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The Lonely Battle of Wael Ghonim

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Ghonim does not exactly prefer Dubai to Cairo. But he is a pragmatic person and has come to terms with its appeal: The schools are better, his wife likes it, and the cleanliness of life permits a certain focus. “There are not so many distractions—you can just innovate,” he told me. There may also be a deeper connection. Like him, the city is an amalgam of modern and traditional, of West and East. “People like Wael and myself kind of innately refuse the dichotomy of Arab or modern, of Islam or modern,” says his close friend Moez Masoud, a prominent thinker on contemporary Islam. “A lot of people in the West will see the jeans and the MacBook Air and think that Wael is heavily individualistic. I think it is more complex.”

Since Ghonim was an adolescent, raised in Saudi Arabia and Cairo, the Internet has been the object of his idealism, and the place where he feels himself most purely expressed. Ghonim was always excellent at school but less sure of himself socially—“never very capable of expressing emotions,” as he puts it—and as a teenager he discovered he preferred virtual interactions to those in the real world. One could be more forthright online, and even in person, Ghonim has the impulsive, withering energy of a message-board regular. “The Internet has been instrumental in shaping my experiences as well as my character,” he writes in his memoir. By the time he was an undergraduate at Cairo University, he had launched his first startup, a social-networking site called Islamway.com, where users posted religious sermons.

Ghonim came to the United States in June 2001 to study and stayed for six months. Here, the distance between the virtual world and the real one began to narrow. He met a young American woman, a Muslim convert, online, and after just a few weeks of knowing each other, they married. He was struck by the religious freedom American Muslims enjoyed, the quality of the universities, the openness of political expression. “We’re being fooled in Egypt!” he would tell his friends back home. But the culture also seemed lonelier, and he missed the communal bonds of Egyptian society. Ghonim’s preferences, he discovered, were rather conservative. Through his wife, he has been eligible for U.S. citizenship for a decade, but he has never applied. I asked him once if he thought Egyptian society, in the compress of globalization, would become more Western. “I hope it doesn’t,” he said fervently.

He told Google he wanted to change the Middle East: “I believe that the Internet is going to help make that happen.”

But if America did not seem perfect, Google did. For a half-decade he applied for Middle East–based jobs that the company advertised. Ghonim “marveled at its culture, which was all about listening to others. Data and statistics ruled over opinions.” He was repeatedly rejected, but he got his M.B.A. in the meantime and worked for a succession of Middle Eastern technology companies. Finally, in 2008, Google hired him for a marketing position in its satellite office in Cairo. A year later he was promoted to Dubai to oversee marketing for the entire Middle East. In his initial interviews, Ghonim had been asked why he wanted to work for Google. He wanted to help change the Middle East, he said: “I believe that the Internet is going to help make that happen.”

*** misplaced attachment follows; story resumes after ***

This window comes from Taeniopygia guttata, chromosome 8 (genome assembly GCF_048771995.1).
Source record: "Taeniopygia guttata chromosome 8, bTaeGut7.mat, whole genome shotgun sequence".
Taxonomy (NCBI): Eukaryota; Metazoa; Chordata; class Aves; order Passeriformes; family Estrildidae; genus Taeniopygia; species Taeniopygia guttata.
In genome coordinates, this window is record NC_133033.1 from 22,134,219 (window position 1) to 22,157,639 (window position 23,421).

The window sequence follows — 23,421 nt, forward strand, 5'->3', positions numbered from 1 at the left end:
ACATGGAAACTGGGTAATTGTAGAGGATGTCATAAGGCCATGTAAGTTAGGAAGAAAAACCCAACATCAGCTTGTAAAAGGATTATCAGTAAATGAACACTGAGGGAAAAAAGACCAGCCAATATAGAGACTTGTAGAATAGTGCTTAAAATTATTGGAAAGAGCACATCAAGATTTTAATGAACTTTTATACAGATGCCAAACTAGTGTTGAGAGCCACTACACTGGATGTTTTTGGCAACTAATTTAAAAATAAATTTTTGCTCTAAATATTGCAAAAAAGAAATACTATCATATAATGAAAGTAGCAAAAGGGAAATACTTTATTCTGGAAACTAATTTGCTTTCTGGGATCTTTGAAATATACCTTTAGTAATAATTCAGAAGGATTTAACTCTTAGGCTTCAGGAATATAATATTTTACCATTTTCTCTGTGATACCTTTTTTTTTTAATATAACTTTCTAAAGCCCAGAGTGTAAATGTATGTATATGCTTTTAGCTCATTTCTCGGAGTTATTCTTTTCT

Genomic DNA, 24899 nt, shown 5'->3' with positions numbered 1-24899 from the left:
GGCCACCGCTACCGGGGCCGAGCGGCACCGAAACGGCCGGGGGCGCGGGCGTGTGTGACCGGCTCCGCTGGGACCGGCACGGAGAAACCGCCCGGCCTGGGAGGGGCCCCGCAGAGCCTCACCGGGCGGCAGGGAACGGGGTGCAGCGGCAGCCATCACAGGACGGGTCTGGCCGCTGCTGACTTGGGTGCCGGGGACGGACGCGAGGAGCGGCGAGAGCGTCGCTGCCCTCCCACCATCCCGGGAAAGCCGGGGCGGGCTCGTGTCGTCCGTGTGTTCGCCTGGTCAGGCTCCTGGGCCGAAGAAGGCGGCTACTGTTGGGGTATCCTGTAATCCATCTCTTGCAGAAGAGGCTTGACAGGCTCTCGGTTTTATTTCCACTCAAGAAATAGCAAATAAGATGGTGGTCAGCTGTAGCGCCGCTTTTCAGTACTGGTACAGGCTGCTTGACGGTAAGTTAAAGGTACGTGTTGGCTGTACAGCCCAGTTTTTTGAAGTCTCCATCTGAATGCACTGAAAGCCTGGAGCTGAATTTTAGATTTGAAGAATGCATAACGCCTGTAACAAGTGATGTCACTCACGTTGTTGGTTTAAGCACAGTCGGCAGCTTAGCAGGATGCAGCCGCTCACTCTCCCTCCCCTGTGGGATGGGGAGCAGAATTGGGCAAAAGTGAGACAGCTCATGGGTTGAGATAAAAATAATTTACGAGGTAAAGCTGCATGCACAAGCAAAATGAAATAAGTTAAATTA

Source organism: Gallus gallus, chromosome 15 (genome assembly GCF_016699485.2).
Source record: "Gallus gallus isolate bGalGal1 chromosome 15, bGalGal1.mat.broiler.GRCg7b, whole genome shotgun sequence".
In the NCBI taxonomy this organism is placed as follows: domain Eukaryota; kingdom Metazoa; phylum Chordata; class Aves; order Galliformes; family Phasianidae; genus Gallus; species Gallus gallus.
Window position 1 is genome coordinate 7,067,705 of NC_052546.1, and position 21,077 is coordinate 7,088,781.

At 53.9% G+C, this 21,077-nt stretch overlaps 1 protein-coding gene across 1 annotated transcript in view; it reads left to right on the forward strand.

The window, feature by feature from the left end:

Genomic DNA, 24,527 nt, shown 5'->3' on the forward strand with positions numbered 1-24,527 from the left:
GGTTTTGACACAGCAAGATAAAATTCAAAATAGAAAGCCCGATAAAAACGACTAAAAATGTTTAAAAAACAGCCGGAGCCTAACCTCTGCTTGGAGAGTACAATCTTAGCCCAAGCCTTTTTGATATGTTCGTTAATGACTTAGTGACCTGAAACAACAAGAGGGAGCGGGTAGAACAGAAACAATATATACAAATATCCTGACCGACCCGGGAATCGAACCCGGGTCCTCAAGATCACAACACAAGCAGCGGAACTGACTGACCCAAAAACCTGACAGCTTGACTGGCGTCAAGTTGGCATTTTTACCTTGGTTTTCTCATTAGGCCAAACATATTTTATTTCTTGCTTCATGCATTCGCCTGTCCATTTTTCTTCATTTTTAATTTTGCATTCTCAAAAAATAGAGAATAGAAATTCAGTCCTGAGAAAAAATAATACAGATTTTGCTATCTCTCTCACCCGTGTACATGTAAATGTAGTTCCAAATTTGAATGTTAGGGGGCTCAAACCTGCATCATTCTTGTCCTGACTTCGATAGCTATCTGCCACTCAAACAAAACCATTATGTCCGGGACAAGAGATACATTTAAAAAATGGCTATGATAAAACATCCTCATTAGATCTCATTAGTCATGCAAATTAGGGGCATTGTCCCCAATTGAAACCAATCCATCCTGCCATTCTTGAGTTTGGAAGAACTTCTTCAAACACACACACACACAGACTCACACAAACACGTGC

Most places in the world that are educated, cosmopolitan, and alluring are also wealthy; they are the places you go to get jobs. The crazy accident of oil in the Middle East means this is not the case in Egypt. Cairo is easy to love—it is the educational center of the Islamic world and a casual, social city; men and women are out on the street, hanging out in restaurants at midnight. But since at least Ghonim’s father’s generation it has been an exporter of talent. Globalization has burdened Egypt with an Uncle Tom problem, where every success becomes a sellout. But it has also created a class of talented Egyptians whose success had not depended on the government. At the core of Ghonim’s anger at the regime, says his close friend Sherif Mamdouh, was the feeling that “the Egyptian people were always being underestimated by their own government. He was about showing what the Egyptian people could do.”

It had seemed to Ghonim, when he first started to build the Khaled Said page, as if the existing activist groups were barely even trying to broaden their appeal. To Ghonim, a political movement was in essence a marketing operation, and he treated it as such. His appeal would be emotional, rather than intellectual, and would engage the conviction that Egypt deserved something better. He kept his identity secret, and to create a sense of immediacy he often used the collective “we,” not the singular “I.” On the websites of more doctrinaire groups, he saw angry, alienating rhetoric: The police were often described as “dogs of the regime.” Assiduously, Ghonim scrubbed the comments on his page of similar language. He avoided, at first, any references to violence between the minority Christian and Muslim communities, for fear of inflaming sectarian tensions.


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